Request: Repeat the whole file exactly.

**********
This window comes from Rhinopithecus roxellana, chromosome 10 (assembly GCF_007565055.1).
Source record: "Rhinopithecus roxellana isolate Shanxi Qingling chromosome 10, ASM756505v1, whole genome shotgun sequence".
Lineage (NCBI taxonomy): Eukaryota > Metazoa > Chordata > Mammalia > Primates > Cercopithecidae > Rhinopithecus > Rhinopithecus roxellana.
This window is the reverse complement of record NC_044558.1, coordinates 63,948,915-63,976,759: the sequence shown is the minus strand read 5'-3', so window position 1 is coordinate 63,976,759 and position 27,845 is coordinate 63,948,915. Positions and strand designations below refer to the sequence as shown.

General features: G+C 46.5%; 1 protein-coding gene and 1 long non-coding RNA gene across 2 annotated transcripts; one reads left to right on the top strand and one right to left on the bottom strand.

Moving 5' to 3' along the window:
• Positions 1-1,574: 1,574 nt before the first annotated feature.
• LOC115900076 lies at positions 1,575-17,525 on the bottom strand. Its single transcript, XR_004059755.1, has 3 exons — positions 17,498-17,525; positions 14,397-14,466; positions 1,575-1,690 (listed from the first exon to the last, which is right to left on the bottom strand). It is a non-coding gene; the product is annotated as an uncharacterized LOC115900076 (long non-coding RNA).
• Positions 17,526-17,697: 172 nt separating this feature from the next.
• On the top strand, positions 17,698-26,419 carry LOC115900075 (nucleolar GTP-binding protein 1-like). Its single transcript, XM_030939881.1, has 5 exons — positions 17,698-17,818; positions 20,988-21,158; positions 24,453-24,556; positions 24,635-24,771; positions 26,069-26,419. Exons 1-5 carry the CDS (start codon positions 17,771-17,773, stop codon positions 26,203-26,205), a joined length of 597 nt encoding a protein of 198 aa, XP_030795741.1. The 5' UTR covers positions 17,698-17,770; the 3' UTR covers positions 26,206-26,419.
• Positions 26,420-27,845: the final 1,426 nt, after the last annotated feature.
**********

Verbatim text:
This window comes from Rhinopithecus roxellana, chromosome 10 (assembly GCF_007565055.1).
Source record: "Rhinopithecus roxellana isolate Shanxi Qingling chromosome 10, ASM756505v1, whole genome shotgun sequence".
Lineage (NCBI taxonomy): Eukaryota > Metazoa > Chordata > Mammalia > Primates > Cercopithecidae > Rhinopithecus > Rhinopithecus roxellana.
This window is the reverse complement of record NC_044558.1, coordinates 63,948,915-63,976,759: the sequence shown is the minus strand read 5'-3', so window position 1 is coordinate 63,976,759 and position 27,845 is coordinate 63,948,915. Positions and strand designations below refer to the sequence as shown.

General features: G+C 46.5%; 1 protein-coding gene and 1 long non-coding RNA gene across 2 annotated transcripts; one reads left to right on the top strand and one right to left on the bottom strand.

Moving 5' to 3' along the window:
• Positions 1-1,574: 1,574 nt before the first annotated feature.
• LOC115900076 lies at positions 1,575-17,525 on the bottom strand. Its single transcript, XR_004059755.1, has 3 exons — positions 17,498-17,525; positions 14,397-14,466; positions 1,575-1,690 (listed from the first exon to the last, which is right to left on the bottom strand). It is a non-coding gene; the product is annotated as an uncharacterized LOC115900076 (long non-coding RNA).
• Positions 17,526-17,697: 172 nt separating this feature from the next.
• On the top strand, positions 17,698-26,419 carry LOC115900075 (nucleolar GTP-binding protein 1-like). Its single transcript, XM_030939881.1, has 5 exons — positions 17,698-17,818; positions 20,988-21,158; positions 24,453-24,556; positions 24,635-24,771; positions 26,069-26,419. Exons 1-5 carry the CDS (start codon positions 17,771-17,773, stop codon positions 26,203-26,205), a joined length of 597 nt encoding a protein of 198 aa, XP_030795741.1. The 5' UTR covers positions 17,698-17,770; the 3' UTR covers positions 26,206-26,419.
• Positions 26,420-27,845: the final 1,426 nt, after the last annotated feature.